Journalism in Afghanistan has been reborn, rising from the ashes of the Taliban regime. The country currently boasts 150 radio stations and 30 television channels. But how free is its journalism? And how much independence do the journalists have? By Marian Brehmer
A decade ago when Taliban rule was brought to an end, the first stirrings of new media life began to reanimate the corpse of the Afghan media.
Now, after ten years, despite the fact that it is appropriate to not to boast about the humble achievements of the international military presence – the resurrection of the press is a dynamic process involving contributions from many committed media people all over the country. Afghanistan even managed to rank well ahead of its neighbours, Pakistan and Iran, on the 2010 press freedom index published by “Reporters without Borders”.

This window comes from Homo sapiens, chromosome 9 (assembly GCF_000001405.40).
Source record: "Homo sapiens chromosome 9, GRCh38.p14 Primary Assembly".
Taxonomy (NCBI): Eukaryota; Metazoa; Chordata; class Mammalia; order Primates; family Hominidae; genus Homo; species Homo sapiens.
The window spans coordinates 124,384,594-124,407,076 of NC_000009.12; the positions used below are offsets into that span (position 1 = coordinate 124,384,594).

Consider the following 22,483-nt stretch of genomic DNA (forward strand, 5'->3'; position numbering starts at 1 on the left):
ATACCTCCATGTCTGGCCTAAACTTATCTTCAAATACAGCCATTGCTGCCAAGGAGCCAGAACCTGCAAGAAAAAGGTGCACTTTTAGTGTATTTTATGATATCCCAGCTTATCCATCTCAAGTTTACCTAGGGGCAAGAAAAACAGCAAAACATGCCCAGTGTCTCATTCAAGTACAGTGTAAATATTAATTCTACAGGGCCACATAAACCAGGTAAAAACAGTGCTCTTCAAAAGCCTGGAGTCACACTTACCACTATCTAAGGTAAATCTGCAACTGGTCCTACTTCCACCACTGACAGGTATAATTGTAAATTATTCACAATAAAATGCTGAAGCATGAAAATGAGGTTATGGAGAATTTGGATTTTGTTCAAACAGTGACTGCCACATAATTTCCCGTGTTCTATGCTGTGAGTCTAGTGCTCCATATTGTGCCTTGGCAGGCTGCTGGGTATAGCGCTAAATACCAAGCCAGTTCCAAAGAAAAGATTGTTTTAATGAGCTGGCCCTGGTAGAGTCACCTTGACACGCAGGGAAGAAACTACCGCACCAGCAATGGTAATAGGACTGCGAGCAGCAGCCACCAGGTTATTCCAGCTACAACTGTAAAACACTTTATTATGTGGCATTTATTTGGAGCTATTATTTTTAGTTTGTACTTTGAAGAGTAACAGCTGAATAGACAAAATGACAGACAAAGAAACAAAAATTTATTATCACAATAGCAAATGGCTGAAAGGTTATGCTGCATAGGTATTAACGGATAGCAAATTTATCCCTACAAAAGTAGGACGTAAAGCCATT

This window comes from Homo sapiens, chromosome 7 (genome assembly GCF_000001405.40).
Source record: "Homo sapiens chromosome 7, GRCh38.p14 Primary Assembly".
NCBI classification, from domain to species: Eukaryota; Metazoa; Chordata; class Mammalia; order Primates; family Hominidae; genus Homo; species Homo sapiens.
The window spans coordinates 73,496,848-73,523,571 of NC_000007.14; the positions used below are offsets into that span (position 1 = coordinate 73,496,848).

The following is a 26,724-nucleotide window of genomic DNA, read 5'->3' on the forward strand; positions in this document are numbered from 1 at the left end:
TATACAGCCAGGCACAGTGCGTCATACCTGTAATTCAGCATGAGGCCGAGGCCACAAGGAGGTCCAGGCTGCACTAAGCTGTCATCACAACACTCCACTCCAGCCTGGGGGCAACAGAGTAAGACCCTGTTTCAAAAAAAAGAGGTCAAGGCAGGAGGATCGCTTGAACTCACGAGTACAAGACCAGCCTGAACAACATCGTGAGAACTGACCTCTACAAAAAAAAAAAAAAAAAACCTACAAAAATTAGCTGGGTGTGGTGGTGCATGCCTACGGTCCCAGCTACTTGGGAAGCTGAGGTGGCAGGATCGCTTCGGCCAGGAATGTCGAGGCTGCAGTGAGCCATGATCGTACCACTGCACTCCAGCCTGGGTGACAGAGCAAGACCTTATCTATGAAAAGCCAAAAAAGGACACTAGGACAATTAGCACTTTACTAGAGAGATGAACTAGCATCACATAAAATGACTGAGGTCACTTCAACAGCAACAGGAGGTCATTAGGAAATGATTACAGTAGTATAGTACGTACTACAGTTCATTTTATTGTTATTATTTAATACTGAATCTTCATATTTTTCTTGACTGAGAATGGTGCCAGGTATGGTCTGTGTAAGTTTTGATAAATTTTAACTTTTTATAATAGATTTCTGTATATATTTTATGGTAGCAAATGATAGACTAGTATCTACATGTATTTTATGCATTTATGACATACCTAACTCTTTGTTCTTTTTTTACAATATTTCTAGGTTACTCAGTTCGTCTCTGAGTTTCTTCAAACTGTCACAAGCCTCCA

Prior to 2001, the country’s only radio was the appropriately named Voice of Sharia; now, however, there are 150 different stations. With high rates of illiteracy, and consequently low circulation levels for print media, radio is the most widely distributed mode of communication in Afghanistan.